Debt restructuring to help India Inc to tide over Covid crisis: CEOs

Topics RBI | Banks | Debt

The RBI had already announced debt moratorium for Indian corporates for six months | Illustration by Binay Saha
The Reserve Bank of India’s plan to allow one-time debt restructuring and setting up an expert committee headed by former banker K V Kamath for corporate and personal loans resolution, will provide much-needed relief to Indian companies once the moratorium on loans ends this month.

A host of Indian companies led by airlines, hotels, travel and tourism, real estate and media are expected to fall into a financial crisis, as their cash flows dried up due to the nationwide lockdown announced by the Indian government to contain the Coronavirus pandemic.

“We want to see immediate action by August end. Debt restructuring is important if the companies need to survive and do not lay off employees,” said the CEO of an airline asking not to be quoted.

RBI governor Shaktikanta Das said today that disruptions caused by Covid-19 have led to increased financial stress for all borrowers. “A large number of firms that otherwise maintain a good track record under existing promoters face the challenge of their debt burden becoming disproportionate, relative to their cash flow generation abilities. This can potentially impact their long-term viability and pose significant financial stability risks if it becomes widespread. Accordingly, it has been decided to provide a window under the June 7 Prudential Framework to enable lenders to implement a resolution plan in respect of eligible corporate exposures - without change in ownership - as well as personal loans, while classifying such exposures as standard assets, subject to specified conditions,” he said.

Ramesh Nair, CEO and Country Head (India), JLL, said that in response to the cumulative rate cut of 115 bps announced since February 2020, banks have already transmitted 70-90 bps in their home loan portfolio, being the fastest transmission. “Today's measures will continue to play a significant role to tide over the short-term challenges faced by the corporates and will give them a breather to focus on restarting their business operations. However, one-time restructuring of loans would have given the much needed respite to the real estate sector which has been facing headwinds due to the pandemic,” Nair said.

Nair said the real estate sector too is yet to see the full swing impact of measures announced earlier. The sector saw a decline in H1 2020 in residential sales across the top seven cities, while launches remained constrained on the back of bleak economic environment and muted consumer sentiment. However, recovery in the residential market is imminent and its green shoots would first emerge in the affordable and mid segments across top cities in the country. While economic growth is expected to be under pressure, he said.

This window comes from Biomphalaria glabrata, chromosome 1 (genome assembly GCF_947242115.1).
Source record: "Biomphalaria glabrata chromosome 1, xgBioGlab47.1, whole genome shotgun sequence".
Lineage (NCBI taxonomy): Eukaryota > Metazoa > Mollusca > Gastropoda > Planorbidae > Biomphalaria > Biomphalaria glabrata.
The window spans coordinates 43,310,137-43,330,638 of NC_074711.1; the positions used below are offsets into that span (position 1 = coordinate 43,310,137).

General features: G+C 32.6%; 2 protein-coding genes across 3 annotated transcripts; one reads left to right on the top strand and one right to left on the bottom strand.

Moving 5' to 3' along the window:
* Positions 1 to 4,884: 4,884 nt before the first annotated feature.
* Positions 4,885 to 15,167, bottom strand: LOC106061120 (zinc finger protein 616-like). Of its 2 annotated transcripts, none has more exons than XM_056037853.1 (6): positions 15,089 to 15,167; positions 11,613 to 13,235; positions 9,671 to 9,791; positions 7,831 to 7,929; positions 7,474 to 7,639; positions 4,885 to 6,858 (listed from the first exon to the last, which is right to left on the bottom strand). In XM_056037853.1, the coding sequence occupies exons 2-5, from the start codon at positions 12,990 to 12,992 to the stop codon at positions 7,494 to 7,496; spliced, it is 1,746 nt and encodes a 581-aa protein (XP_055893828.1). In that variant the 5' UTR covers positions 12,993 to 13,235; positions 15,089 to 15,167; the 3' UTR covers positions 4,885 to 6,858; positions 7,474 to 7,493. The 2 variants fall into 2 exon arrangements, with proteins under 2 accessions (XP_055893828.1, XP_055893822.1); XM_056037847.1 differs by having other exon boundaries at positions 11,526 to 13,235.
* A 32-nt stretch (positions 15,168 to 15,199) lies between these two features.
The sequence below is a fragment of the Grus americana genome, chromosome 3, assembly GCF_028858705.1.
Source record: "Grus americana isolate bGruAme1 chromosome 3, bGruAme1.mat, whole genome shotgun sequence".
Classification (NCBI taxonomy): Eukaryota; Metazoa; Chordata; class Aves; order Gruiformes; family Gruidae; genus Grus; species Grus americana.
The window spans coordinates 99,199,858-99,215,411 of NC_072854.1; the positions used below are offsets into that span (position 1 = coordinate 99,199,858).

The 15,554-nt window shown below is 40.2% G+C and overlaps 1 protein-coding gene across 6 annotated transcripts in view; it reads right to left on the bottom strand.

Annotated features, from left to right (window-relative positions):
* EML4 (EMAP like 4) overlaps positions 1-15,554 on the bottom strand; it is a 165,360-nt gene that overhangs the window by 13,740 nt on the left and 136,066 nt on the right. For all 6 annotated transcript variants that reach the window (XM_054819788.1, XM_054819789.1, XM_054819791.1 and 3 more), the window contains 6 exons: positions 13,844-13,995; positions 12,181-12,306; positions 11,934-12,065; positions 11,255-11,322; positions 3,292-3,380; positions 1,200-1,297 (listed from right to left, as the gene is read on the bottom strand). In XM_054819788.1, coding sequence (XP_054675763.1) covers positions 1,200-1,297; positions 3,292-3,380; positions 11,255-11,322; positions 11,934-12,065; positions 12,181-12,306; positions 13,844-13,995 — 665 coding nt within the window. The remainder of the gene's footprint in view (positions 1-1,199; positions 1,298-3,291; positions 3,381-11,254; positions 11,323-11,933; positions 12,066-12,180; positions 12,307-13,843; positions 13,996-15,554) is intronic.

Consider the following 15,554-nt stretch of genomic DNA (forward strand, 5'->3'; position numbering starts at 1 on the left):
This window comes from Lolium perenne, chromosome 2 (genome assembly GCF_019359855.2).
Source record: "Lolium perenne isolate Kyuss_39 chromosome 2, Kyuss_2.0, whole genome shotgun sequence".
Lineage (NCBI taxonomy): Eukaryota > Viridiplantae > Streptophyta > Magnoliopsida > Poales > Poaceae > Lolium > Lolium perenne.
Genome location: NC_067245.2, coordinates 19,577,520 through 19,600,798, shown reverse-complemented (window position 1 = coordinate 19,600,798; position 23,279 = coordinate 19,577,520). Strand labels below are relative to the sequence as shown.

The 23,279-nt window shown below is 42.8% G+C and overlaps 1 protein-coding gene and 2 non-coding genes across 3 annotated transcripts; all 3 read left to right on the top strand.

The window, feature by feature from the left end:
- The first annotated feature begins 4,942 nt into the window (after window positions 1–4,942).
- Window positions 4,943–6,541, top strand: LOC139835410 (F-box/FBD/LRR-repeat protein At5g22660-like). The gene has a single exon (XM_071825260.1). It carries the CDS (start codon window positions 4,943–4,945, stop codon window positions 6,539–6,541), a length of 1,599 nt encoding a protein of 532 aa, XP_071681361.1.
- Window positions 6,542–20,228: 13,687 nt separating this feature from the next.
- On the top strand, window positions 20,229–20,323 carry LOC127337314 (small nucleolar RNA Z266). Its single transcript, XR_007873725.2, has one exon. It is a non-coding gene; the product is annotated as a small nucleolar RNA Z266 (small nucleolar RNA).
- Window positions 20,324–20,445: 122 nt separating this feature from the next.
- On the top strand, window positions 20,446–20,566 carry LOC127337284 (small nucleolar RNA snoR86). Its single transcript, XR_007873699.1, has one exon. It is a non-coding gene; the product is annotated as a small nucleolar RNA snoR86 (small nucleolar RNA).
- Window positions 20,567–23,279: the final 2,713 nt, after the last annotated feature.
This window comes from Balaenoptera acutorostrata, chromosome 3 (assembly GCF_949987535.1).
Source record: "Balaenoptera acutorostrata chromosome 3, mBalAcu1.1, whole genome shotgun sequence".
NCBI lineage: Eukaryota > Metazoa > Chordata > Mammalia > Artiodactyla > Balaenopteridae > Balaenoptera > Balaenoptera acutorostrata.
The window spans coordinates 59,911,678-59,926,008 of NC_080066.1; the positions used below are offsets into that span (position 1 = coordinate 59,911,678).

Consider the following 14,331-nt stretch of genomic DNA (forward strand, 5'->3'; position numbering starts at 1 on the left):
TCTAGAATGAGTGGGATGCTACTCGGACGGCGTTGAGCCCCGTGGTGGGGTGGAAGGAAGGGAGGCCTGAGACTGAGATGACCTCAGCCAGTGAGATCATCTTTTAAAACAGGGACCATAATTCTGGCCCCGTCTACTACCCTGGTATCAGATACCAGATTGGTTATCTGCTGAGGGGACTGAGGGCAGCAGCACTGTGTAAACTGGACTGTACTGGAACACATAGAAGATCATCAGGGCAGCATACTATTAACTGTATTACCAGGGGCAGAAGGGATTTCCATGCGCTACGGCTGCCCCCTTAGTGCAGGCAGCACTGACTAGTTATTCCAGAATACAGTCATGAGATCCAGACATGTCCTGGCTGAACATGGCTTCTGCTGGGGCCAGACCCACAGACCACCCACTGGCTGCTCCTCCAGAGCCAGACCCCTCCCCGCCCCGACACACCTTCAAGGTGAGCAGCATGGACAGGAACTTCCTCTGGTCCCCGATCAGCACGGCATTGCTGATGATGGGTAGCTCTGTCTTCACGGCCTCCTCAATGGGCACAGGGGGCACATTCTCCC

The MPC committee also changed the weightage of priority sector lending (PSL) in favour of neglected districts and good news for start-ups and renewable energy sector is that these have been brought under PSL.

The crisis in the Indian corporate sector and need for relief can be gauged by the fact that the pace of contraction of industrial production, measured by the index of industrial production (IIP), moderated to negative 34.7 per cent in May from negative 57.6 per cent a month ago, with the easing of lockdowns in different parts of the country, the RBI said today.

All manufacturing sub-sectors, except pharmaceuticals, remained in negative territory. The output of core industries in June contracted for the fourth successive month though with a considerable moderation. The RBI’s business assessment index (BAI) for the first quarter of 2020-21 hit its lowest mark in the survey’s history. The manufacturing PMI remained in contraction, shrinking further to 46 in July from 47.2 in the preceding month.

The RBI had already announced debt moratorium for Indian corporates for six months as soon as the lockdown was announced. This helped many corporates to conserve cash and re-start their operations. Yet, CEOs say it is not enough as consumer demand has not picked up to pre-Covid level and they would need a helping hand.

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